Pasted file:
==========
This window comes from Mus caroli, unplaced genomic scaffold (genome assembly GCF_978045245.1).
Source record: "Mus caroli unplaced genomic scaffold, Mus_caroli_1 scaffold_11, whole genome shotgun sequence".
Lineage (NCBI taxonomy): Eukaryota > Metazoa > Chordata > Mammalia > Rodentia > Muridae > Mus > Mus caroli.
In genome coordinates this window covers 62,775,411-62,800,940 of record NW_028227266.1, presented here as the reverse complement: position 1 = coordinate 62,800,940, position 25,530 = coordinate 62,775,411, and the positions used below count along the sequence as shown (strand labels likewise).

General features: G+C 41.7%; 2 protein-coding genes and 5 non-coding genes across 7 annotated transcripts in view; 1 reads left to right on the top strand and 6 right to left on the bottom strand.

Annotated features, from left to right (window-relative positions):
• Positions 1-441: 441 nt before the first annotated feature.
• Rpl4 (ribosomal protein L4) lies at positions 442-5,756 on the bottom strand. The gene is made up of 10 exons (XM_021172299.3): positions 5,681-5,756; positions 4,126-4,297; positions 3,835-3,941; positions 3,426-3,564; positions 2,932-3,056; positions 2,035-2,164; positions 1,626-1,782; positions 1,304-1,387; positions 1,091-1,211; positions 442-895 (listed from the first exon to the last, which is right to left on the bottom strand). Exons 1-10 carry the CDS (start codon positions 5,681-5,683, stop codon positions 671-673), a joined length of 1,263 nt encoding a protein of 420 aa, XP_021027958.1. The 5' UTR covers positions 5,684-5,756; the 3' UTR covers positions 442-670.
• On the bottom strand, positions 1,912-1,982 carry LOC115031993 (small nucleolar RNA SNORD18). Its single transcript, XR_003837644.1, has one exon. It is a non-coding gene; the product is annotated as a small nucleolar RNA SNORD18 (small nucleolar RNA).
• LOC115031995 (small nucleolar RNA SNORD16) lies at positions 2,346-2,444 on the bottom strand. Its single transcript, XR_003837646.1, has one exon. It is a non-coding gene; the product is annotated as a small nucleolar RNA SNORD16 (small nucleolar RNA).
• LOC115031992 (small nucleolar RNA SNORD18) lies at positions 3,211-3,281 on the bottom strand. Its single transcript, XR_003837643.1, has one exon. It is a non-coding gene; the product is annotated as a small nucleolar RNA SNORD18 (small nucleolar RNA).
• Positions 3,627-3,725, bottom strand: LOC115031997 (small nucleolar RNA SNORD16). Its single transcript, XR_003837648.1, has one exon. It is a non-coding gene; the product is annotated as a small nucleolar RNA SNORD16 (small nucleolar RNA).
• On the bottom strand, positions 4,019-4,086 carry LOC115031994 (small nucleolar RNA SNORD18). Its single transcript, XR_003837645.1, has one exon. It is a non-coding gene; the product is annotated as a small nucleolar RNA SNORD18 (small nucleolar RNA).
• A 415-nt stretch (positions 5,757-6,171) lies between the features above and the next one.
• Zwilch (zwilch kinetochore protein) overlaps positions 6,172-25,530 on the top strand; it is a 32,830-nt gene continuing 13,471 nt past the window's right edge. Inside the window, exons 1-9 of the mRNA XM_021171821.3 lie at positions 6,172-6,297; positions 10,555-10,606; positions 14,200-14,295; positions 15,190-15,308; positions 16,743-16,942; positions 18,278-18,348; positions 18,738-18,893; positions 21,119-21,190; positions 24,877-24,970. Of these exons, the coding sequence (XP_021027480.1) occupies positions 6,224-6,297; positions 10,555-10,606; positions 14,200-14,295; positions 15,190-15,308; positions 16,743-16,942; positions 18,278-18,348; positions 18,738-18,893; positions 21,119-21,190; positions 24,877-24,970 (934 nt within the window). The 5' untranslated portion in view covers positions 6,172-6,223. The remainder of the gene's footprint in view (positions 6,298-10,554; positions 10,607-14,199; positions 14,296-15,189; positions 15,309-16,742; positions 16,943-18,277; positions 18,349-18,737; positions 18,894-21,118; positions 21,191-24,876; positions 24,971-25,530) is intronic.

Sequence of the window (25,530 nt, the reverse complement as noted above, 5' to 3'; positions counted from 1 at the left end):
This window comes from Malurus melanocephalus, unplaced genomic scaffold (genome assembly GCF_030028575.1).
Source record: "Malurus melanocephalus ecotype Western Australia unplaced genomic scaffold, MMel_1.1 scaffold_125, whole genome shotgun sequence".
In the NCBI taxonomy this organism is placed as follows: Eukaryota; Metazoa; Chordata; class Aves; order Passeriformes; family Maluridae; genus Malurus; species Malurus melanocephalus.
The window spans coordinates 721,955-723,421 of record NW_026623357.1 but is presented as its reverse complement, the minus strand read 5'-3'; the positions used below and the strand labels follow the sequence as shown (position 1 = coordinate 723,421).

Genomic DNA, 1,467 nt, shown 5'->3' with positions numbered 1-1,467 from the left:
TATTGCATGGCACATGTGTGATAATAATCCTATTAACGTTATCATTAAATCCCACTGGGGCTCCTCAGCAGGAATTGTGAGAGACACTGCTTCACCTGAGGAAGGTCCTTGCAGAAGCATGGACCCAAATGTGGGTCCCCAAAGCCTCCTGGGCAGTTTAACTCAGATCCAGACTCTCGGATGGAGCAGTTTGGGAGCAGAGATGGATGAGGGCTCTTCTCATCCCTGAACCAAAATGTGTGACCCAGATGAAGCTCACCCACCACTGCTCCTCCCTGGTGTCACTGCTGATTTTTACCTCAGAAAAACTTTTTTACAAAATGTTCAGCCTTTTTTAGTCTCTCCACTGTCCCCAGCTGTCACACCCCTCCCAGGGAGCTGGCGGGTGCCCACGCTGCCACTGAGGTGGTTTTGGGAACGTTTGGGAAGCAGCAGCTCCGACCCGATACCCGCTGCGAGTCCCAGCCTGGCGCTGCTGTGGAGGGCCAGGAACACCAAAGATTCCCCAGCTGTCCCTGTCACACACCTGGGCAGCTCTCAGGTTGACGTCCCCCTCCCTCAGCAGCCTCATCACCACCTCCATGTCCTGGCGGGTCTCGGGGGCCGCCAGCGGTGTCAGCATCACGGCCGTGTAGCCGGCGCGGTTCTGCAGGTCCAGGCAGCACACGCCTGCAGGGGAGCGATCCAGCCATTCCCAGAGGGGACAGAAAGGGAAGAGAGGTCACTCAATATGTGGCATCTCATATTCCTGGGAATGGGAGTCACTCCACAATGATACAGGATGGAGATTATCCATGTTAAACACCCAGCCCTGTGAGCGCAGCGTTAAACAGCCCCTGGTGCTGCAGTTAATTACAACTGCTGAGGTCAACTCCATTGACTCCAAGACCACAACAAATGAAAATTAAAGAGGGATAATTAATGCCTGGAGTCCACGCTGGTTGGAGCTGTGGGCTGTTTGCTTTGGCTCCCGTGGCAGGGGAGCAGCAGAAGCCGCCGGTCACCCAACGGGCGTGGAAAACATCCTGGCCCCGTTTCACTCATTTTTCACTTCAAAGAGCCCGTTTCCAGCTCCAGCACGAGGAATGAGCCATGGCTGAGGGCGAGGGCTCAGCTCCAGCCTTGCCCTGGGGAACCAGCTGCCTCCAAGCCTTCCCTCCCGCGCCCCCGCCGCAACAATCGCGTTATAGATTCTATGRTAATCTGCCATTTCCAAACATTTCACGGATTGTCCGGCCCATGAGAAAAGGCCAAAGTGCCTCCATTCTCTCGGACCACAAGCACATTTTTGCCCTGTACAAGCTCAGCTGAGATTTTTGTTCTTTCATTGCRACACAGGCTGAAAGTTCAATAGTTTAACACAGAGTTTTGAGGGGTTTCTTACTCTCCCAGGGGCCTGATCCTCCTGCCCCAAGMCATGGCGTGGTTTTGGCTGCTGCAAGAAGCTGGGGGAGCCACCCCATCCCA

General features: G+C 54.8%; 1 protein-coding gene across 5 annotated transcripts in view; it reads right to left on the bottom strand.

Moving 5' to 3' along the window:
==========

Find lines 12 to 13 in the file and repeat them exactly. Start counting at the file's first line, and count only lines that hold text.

• Positions 3,627-3,725, bottom strand: LOC115031997 (small nucleolar RNA SNORD16). Its single transcript, XR_003837648.1, has one exon. It is a non-coding gene; the product is annotated as a small nucleolar RNA SNORD16 (small nucleolar RNA).
• On the bottom strand, positions 4,019-4,086 carry LOC115031994 (small nucleolar RNA SNORD18). Its single transcript, XR_003837645.1, has one exon. It is a non-coding gene; the product is annotated as a small nucleolar RNA SNORD18 (small nucleolar RNA).